Scientists Reveal Toxicological Effects of Polystyrene Nanoplastics on Human Lung Epithelial Cells
Nanoplastics, a new type of pollutant, exist mainly in the atmosphere in the form of suspended fine particles. They can enter human body through breathing, make contact with respiratory mucosa and lung cells, and affect their physiological functions. Due to their small size and high tissue affinity, nanoplastics can easily adhere to the cell surface, damage the membrane structure, and it is easily endocytosed and accumulated in cells, which can result in abnormality of cell gene expression and regulation, inflammatory reactions and even cancers.
Dr. XU Mingkai, Dr. ZHANG Qianru and their colleagues from two research groups (the Microbial Resources and Ecology, and the Ecological Processes of Pollution) of the Institute of Applied Ecology (IAE) of the Chinese Academy of Sciences conducted a joint research, in which the researchers used the human alveolar epithelial (type II) A549 cell line as an in vitro model of respiratory system epithelial cells, and studied the internalization and toxicity of different sized polystyrene nanoparticles (PS-NPs) in lung epithelial cells.
The research indicates that small sized PS-NPs, compared with large ones, are more easily internalized by A549 cells and show significant cytotoxic effects. The toxicity of PS-NPs is associated with particle size and concentration of PS-NPs. PS-NPs can cause A549 cell cycle S phrase arrest and induce apoptosis, which are both time-dependent. Further protein and gene analyses reveal that PS-NPs can induce significant up-regulation in expression levels of pro-inflammatory cytokines (e.g. IL-6, IL-8, NF-κB and TNF-α), and induce pro-apoptotic proteins (e.g. DR5, caspase 3, caspase 8, caspase 9, and Cytochrome C), which also increase the expression level of cellular reactive oxygen species (ROS).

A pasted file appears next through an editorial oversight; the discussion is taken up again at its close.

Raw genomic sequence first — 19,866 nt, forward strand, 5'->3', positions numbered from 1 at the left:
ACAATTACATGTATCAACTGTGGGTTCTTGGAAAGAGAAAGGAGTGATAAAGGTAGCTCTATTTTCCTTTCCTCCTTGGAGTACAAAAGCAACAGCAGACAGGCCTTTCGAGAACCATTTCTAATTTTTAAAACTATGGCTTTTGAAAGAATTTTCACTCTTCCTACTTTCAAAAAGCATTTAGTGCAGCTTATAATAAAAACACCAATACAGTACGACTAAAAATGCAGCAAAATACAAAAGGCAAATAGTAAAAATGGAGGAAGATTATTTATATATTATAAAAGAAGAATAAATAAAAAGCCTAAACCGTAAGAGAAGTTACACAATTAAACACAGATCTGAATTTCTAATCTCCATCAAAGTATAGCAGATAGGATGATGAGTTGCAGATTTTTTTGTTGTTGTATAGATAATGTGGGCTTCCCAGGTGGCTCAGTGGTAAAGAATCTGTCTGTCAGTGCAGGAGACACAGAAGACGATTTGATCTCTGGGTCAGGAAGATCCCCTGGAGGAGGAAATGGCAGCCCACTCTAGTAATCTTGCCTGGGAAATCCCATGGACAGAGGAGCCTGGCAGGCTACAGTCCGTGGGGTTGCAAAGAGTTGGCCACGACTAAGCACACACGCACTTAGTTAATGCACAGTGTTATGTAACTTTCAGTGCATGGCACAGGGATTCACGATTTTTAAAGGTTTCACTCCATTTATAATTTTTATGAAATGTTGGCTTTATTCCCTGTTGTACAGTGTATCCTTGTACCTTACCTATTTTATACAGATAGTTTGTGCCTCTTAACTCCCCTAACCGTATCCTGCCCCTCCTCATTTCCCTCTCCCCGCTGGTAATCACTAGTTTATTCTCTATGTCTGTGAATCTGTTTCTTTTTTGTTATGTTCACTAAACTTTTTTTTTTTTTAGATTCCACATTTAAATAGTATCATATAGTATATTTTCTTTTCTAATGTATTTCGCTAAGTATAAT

The research also shows that PS-NPs can exert significant toxicological effects on human alveolar epithelial cells through multiple pathways via affecting multiple targets. Exposure time, particle size and exposure concentration are all key factors affecting the toxicological effects.
The researchers thus suggest that more attention and research must be given to nanoplastics-related air pollution and environmental risks, including their toxicological effects on humans and terrestrial mammals.
The study entitled “Internalization and toxicity: A preliminary study of effects of nanoplastic particles on human lung epithelial cell” has been published in Science of Total Environment. The study is financially supported by the National Natural Science Foundation of China.
Publication Name: XU Mingkai et al.